Petra has a long list of World Records, National and International titles to back that up. She had an impressive debut at the PD Big Boy Pants event in July 2011, with Nick Batsch setting a new distance world record of 222.45 m (729 ft).[10] One month later Nick took out the Pink Open in Klatovy and the FAI World Cup also; first in distance, speed and overall. He also won the 2011 US CP nationals on Petra.

Patrick Boulongne came 2nd in the European Championships and 6th overall at the World Cup with Petra in his first competition with her. He went on to win the 2011 French Canopy Piloting Nationals. Brice Bernier won the 2011 Italian CP Nationals on her, and came 2nd in the 2011 French CP nationals behind Patrick Boulongne. Since then Nick Batsch has set 5 more World Distance Records flying Petra.[11] The current one is 169.19m run set at the 5th FAI World parachuting Championships at Z-hills Florida.

Daedalus JPX Leia[edit]

Leia is a 21-chamber 7-cell crossbraced ZP wing designed to bring Petra technology to a wider market.[12] She was made for the everyday experienced swooper.

Leia has advanced panel shaping and the late-generation planform that was pioneered with Petra. She is highly elliptical, has optimized wing tips and NZ Aerosports signature Powerband nose.[13]

She is available in two options: Standard ZP and Hybrid construction.[14] Standard configuration has a small pack volume and no special care instructions. Hybrid versions internal structures are made from sail fabric (polyurethane coated nylon) to make the wing more rigid and are made to cater for the pilot who wants an everyday and competition canopy.

Daedalus JPX Sofia[edit]

Sofia is NZ Aerosports’ latest addition to the Daedalus Project range, and is only available to their sponsored athlete network and proven canopy piloting competitors under application.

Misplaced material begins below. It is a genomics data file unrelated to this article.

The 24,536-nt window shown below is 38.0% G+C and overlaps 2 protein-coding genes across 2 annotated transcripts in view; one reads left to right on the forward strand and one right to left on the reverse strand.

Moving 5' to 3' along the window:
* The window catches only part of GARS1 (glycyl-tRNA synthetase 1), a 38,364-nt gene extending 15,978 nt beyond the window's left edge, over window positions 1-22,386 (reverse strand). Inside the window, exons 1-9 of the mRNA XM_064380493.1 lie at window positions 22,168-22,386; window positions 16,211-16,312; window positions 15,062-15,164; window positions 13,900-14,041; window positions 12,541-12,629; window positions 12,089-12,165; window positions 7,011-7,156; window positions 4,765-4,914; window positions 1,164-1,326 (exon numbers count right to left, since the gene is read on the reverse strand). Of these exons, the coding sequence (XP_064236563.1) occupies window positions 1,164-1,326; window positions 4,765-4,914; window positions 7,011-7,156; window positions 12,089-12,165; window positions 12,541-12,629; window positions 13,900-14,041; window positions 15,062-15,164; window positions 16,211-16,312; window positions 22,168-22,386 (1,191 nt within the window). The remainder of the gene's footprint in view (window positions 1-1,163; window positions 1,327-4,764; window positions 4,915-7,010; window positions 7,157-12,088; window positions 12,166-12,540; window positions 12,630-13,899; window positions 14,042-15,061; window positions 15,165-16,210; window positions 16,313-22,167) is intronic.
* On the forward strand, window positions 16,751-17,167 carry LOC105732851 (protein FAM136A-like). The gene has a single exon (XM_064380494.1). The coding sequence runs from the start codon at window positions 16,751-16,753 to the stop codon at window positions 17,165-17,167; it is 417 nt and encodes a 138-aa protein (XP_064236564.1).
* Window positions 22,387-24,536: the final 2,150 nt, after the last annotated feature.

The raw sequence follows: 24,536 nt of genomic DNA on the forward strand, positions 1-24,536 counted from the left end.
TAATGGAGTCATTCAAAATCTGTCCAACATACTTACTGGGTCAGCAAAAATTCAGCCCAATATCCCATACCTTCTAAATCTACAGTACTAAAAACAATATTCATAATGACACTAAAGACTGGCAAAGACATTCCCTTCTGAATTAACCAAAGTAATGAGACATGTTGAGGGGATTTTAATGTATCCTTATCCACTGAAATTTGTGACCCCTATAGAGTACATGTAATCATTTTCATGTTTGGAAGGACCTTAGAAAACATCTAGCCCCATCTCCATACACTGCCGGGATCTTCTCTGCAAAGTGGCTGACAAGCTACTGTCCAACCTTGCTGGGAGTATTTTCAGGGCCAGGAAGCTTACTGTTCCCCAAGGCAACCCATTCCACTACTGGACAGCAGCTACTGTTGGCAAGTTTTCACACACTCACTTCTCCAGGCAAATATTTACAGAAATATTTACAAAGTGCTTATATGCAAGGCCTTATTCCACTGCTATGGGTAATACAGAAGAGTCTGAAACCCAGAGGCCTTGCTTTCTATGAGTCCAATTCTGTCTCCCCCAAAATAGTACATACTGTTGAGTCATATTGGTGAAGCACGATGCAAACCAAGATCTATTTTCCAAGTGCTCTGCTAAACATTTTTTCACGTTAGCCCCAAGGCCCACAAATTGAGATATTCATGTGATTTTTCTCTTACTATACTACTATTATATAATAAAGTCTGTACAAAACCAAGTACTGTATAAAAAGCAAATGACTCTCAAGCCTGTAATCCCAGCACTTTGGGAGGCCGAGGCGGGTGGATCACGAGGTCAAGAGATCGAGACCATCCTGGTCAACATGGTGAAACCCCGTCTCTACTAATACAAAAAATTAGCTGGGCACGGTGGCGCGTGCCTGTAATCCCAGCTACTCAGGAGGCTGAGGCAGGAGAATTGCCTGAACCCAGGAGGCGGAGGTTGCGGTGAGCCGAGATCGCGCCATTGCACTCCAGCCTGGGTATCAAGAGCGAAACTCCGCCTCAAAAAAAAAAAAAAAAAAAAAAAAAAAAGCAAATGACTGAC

She is a 27-chamber, 9-cell crossbraced competition canopy designed specifically for the Speed discipline of canopy piloting. Like Leia, she is a derivation of Petra. She features a new shaped Powerband leading edge.

Daedalus Matrix2[edit]

The Daedalus Matrix2 is a 5-cell competitive CF canopy using crossbraced technology with fewer lines.[15] NZ Aerosports say the wing revolutionizes the idea of how a CRW canopy should land. It’s said to have tons of flare even on straight in approaches. The rears have lots of range, are easy to land with and give you another powerful tool to use in the air.[15] Aussie CRW Team Ookoonono do 270 to 630 approaches with the wing and say they land almost as well as a crossbraced sports canopy. The trim is not set too steep but the reduced drag still means that the Matrix2 dives more than a 7-Cell. The result is that the wing can be flown efficiently with a small amount of brakes and just needs to be released to accelerate.[15]

Daedalus GLX[edit]

The GLX is a canopy developed specifically for the Speedflying discipline, also known as ground launching or bladerunning.[4][16] It is completely cross braced, with a hybrid nose section. The center three cells of the canopy are open and the cells on each side of the center are closed with opening similar to a JVX. The GLX has no stabilizers, has reinforced ribs and uses Sail cloth. Sail material has been used for years on ram air kites and paragliders. It is crisp and thick allowing it to hold the aerofoil’s shape better, it makes launching easier and it is more rigid during flight. The GLX comes standard with two HMA or Vectran line sets.[17] As an option, pilots can get a continuous line set allowing broken lines to be easily changed in the field without tools. A continuous line set makes losing a line during flight less stressful, since you have more attachment points between you and the canopy.[17]

Marketing[edit]

NZ Aerosports has an extensive sponsorship program of competitive canopy pilots and instructors flying Daedalus Project parachutes. At the top of the game is pilot Nick James Batsch who won Distance world Records on the JVX, and more recently set six new Distance World records on Petra.